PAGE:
A tradition of working with our fellow institutions

Collaborations between universities hold promise for allowing development researchers to pool resources and compare findings. However, they are not always straightforward.

The plenary session featured a panel discussion of researchers from several institutions. Photo by Maher Mahmood.

In the late 1950s, Simon Kuznets and others conceived of a cross-university consortium dedicated to the quantitative study of economic growth. When it came down to it, organizing such a decentralized network of researchers presented challenges, and since it was Yale’s Lloyd Reynolds who had lobbied for seed funding from the Ford Foundation, the group decided to base the center at Yale in 1961.

Since then, EGC has served as a regular meeting place for development forums, with The North East Universities Development Consortium (NEUDC) as a prominent example. Robert Evenson’s introduction to the 1999/2000 Annual Report noted that Yale’s hosting of NEUDC 1997 coincided with Chris Udry’s appointment, and both reflected a renewed interest in development after a period of lower activity (at Yale).

This year, we were pleased to host NEUDC for its first in-person gathering since 2019. We welcomed 250 participants who presented 134 papers across 35 panel sessions, November 5 and 6. On our website you can explore research from the conference: a review by David Evans of the Center for Global Development (CGD) and Almedina Music of the World Bank covers the papers presented; a video of the plenary panel discussion presents panel datasets available to researchers; and a recap article by Yale PhD student Jillian Stallman summarizes takeaways from 2022 and looks forward to 2023, when Harvard’s Asim Ijaz Khwaja and Melissa Dell will be co-organizers. As Asim says, “NEUDC always remains one of the most inclusive and embracing of all development conferences.”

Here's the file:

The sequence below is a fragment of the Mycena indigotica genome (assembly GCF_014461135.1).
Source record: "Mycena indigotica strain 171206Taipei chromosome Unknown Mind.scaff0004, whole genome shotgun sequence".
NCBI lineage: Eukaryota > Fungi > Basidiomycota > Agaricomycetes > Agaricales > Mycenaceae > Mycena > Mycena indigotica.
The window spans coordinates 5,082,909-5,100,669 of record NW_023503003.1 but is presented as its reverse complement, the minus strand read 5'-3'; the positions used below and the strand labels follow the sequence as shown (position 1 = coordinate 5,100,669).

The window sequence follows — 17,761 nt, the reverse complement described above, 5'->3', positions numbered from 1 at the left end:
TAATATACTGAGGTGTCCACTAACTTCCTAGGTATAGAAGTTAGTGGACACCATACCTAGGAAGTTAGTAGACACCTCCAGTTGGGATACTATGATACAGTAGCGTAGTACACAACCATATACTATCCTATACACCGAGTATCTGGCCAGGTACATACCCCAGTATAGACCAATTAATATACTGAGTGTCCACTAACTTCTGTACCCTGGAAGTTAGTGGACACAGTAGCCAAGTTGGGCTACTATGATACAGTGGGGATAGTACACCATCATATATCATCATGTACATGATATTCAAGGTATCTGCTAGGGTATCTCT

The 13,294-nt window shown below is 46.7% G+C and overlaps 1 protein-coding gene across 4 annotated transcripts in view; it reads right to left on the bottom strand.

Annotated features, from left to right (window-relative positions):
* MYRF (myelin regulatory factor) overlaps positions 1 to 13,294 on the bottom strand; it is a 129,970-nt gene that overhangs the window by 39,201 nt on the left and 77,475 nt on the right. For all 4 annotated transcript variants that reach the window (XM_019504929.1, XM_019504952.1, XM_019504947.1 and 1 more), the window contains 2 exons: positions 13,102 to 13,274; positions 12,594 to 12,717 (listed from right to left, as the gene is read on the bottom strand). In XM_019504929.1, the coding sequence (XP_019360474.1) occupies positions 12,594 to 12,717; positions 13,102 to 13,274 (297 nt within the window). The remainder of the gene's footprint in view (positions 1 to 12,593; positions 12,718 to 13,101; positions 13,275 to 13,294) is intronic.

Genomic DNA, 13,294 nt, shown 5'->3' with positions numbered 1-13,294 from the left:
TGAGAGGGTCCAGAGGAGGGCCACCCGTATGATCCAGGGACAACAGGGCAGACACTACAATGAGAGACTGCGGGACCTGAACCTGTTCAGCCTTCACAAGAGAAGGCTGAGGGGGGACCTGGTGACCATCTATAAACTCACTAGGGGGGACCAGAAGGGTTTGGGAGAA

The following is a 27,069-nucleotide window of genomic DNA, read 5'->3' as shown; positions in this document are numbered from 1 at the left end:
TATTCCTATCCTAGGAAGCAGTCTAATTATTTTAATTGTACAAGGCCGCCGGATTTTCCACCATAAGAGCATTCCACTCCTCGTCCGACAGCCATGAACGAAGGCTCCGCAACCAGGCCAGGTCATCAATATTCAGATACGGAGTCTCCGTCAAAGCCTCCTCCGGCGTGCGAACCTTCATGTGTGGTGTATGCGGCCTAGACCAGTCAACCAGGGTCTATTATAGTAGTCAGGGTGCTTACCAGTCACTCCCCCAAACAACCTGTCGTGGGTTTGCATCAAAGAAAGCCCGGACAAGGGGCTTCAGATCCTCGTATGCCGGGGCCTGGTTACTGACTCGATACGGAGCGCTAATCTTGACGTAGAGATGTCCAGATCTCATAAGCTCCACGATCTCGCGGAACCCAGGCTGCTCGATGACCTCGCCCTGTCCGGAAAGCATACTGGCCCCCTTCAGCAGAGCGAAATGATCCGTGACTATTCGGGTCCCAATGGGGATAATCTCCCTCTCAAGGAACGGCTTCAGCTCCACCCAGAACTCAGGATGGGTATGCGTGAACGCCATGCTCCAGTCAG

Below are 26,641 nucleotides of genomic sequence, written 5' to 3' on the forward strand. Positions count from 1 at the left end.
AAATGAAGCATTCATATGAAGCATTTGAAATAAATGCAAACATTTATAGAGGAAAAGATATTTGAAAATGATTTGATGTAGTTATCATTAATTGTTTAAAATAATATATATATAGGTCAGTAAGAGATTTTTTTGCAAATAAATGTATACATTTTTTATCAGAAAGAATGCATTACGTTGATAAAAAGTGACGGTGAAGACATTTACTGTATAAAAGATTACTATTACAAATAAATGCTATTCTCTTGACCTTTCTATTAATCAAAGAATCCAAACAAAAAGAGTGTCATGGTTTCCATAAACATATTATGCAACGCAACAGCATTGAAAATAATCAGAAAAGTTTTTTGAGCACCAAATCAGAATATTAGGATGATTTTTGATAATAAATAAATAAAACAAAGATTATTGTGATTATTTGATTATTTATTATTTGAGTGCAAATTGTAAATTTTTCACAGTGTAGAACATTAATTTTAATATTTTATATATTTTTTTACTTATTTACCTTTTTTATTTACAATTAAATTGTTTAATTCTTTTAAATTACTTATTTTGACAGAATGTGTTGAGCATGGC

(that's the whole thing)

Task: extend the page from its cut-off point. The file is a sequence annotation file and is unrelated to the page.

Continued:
Research presentations took place at the Watson Center on Yale campus. Photo by Rada Pavlova.

Another forum hosted by EGC is the Kuznets Memorial Lecture: an annual event held since 1987 featuring a prominent economist speaking on issues in economic development. We are pleased to announce that Eliana La Ferrara of Harvard University will deliver the 32nd Kuznets Lecture, “Changing Harmful Norms” on March 2, 2023. La Ferrara's talk will be followed by a mini-conference, "Norms, Gender and Development" on Friday March 3, 2023 which will showcase cutting-edge research by early-career researchers on topics covered in the lecture. 

Starting with the 2022-23 academic year, we have expanded the Kuznets program to bring short-term visitors to contribute to the development economics community at Yale. You can read about the visitors we hosted this fall and our plans for the spring on our website. We welcome applications for this program: details can be found on the same webpage.

Wishing you the best for the holiday season and a happy new year,

Rohini Pande 
Henry J. Heinz II Professor of Economics
Director, Economic Growth Center


Congratulations to the 2022-23 Sylff Fellows!

The Annual Ryoichi Sasakawa Young Leaders Fellowship Fund (Sylff) fellowship awards recognize outstanding economics PhD students in development economics and trade at Yale. Read about the 2022-23 Sylff fellows and their research.

EGC Affiliate Spotlights

Amit Khandelwal

Years after receiving his PhD at Yale, Khandelwal has returned as the Dong-Soo Hahn Professor of Global Affairs and Economics, and is studying how the US-China trade war is affecting trade in lower-income countries.

Antonella Bancalari

The EGC Visiting Scholar is conducting groundbreaking research on the relationships between citizens and the state, including an analysis that exposes the unintended social costs of infrastructure projects in Peru.

Recent Publications

Diana Van Patten analyzes the historical effects of international trade on human capital in Costa Rica; José-Antonio Espín-Sánchez uses data to understand the effects of migration and the slave trade in Latin America; and Inclusion Economics researchers use surveys to understand the effects of Covid on India’s “invisible workforce”.